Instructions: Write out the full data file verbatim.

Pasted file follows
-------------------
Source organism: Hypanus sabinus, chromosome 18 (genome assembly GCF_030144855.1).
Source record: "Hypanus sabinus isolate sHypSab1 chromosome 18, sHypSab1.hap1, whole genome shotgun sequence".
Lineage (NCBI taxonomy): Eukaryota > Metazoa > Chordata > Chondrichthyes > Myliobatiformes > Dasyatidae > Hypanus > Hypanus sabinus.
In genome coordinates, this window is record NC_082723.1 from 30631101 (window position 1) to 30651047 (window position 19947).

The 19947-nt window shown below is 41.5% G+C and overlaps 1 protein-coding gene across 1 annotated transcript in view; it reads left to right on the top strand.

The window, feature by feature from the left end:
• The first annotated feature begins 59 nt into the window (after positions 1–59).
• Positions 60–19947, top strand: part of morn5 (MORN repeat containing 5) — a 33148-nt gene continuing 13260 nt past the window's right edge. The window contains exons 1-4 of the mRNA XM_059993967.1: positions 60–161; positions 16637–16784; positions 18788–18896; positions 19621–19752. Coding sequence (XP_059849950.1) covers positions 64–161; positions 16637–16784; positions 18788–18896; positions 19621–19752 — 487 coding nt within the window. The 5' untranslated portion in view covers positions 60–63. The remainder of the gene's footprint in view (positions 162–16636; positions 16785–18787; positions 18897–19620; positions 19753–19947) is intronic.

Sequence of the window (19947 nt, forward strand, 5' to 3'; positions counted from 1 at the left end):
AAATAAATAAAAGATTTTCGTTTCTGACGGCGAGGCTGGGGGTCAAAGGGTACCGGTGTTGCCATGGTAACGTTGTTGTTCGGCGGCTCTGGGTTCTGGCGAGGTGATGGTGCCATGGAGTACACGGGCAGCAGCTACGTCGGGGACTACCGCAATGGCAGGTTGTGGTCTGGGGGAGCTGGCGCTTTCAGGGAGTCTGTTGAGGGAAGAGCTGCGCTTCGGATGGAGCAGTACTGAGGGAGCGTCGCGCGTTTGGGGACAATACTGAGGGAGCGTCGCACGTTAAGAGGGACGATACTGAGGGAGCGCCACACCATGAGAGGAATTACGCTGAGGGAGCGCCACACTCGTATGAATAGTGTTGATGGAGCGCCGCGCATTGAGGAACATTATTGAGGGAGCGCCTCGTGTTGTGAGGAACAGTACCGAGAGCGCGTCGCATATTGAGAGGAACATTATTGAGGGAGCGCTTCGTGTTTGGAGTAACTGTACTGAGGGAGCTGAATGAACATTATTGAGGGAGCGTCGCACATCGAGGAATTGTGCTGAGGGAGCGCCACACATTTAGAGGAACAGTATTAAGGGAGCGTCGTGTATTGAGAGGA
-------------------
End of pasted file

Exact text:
Source organism: Hypanus sabinus, chromosome 18 (genome assembly GCF_030144855.1).
Source record: "Hypanus sabinus isolate sHypSab1 chromosome 18, sHypSab1.hap1, whole genome shotgun sequence".
Lineage (NCBI taxonomy): Eukaryota > Metazoa > Chordata > Chondrichthyes > Myliobatiformes > Dasyatidae > Hypanus > Hypanus sabinus.
In genome coordinates, this window is record NC_082723.1 from 30631101 (window position 1) to 30651047 (window position 19947).

The 19947-nt window shown below is 41.5% G+C and overlaps 1 protein-coding gene across 1 annotated transcript in view; it reads left to right on the top strand.

The window, feature by feature from the left end:
• The first annotated feature begins 59 nt into the window (after positions 1–59).
• Positions 60–19947, top strand: part of morn5 (MORN repeat containing 5) — a 33148-nt gene continuing 13260 nt past the window's right edge. The window contains exons 1-4 of the mRNA XM_059993967.1: positions 60–161; positions 16637–16784; positions 18788–18896; positions 19621–19752. Coding sequence (XP_059849950.1) covers positions 64–161; positions 16637–16784; positions 18788–18896; positions 19621–19752 — 487 coding nt within the window. The 5' untranslated portion in view covers positions 60–63. The remainder of the gene's footprint in view (positions 162–16636; positions 16785–18787; positions 18897–19620; positions 19753–19947) is intronic.

Sequence of the window (19947 nt, forward strand, 5' to 3'; positions counted from 1 at the left end):
AAATAAATAAAAGATTTTCGTTTCTGACGGCGAGGCTGGGGGTCAAAGGGTACCGGTGTTGCCATGGTAACGTTGTTGTTCGGCGGCTCTGGGTTCTGGCGAGGTGATGGTGCCATGGAGTACACGGGCAGCAGCTACGTCGGGGACTACCGCAATGGCAGGTTGTGGTCTGGGGGAGCTGGCGCTTTCAGGGAGTCTGTTGAGGGAAGAGCTGCGCTTCGGATGGAGCAGTACTGAGGGAGCGTCGCGCGTTTGGGGACAATACTGAGGGAGCGTCGCACGTTAAGAGGGACGATACTGAGGGAGCGCCACACCATGAGAGGAATTACGCTGAGGGAGCGCCACACTCGTATGAATAGTGTTGATGGAGCGCCGCGCATTGAGGAACATTATTGAGGGAGCGCCTCGTGTTGTGAGGAACAGTACCGAGAGCGCGTCGCATATTGAGAGGAACATTATTGAGGGAGCGCTTCGTGTTTGGAGTAACTGTACTGAGGGAGCTGAATGAACATTATTGAGGGAGCGTCGCACATCGAGGAATTGTGCTGAGGGAGCGCCACACATTTAGAGGAACAGTATTAAGGGAGCGTCGTGTATTGAGAGGA